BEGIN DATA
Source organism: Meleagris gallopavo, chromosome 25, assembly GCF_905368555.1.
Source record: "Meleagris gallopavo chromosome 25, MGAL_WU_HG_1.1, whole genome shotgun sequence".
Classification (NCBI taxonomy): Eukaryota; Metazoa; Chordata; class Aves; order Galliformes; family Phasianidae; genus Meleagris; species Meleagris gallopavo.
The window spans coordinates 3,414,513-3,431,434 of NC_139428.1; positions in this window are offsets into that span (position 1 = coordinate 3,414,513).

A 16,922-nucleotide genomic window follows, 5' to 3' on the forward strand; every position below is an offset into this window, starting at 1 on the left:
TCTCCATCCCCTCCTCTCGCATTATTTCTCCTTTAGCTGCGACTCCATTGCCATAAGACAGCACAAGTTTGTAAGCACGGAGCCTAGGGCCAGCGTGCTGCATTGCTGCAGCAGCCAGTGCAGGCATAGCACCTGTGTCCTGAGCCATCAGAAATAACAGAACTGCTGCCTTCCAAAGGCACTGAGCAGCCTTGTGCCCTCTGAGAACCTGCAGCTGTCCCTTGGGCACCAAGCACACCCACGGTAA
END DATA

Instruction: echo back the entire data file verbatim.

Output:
Source organism: Meleagris gallopavo, chromosome 25, assembly GCF_905368555.1.
Source record: "Meleagris gallopavo chromosome 25, MGAL_WU_HG_1.1, whole genome shotgun sequence".
Classification (NCBI taxonomy): Eukaryota; Metazoa; Chordata; class Aves; order Galliformes; family Phasianidae; genus Meleagris; species Meleagris gallopavo.
The window spans coordinates 3,414,513-3,431,434 of NC_139428.1; positions in this window are offsets into that span (position 1 = coordinate 3,414,513).

A 16,922-nucleotide genomic window follows, 5' to 3' on the forward strand; every position below is an offset into this window, starting at 1 on the left:
TCTCCATCCCCTCCTCTCGCATTATTTCTCCTTTAGCTGCGACTCCATTGCCATAAGACAGCACAAGTTTGTAAGCACGGAGCCTAGGGCCAGCGTGCTGCATTGCTGCAGCAGCCAGTGCAGGCATAGCACCTGTGTCCTGAGCCATCAGAAATAACAGAACTGCTGCCTTCCAAAGGCACTGAGCAGCCTTGTGCCCTCTGAGAACCTGCAGCTGTCCCTTGGGCACCAAGCACACCCACGGTAA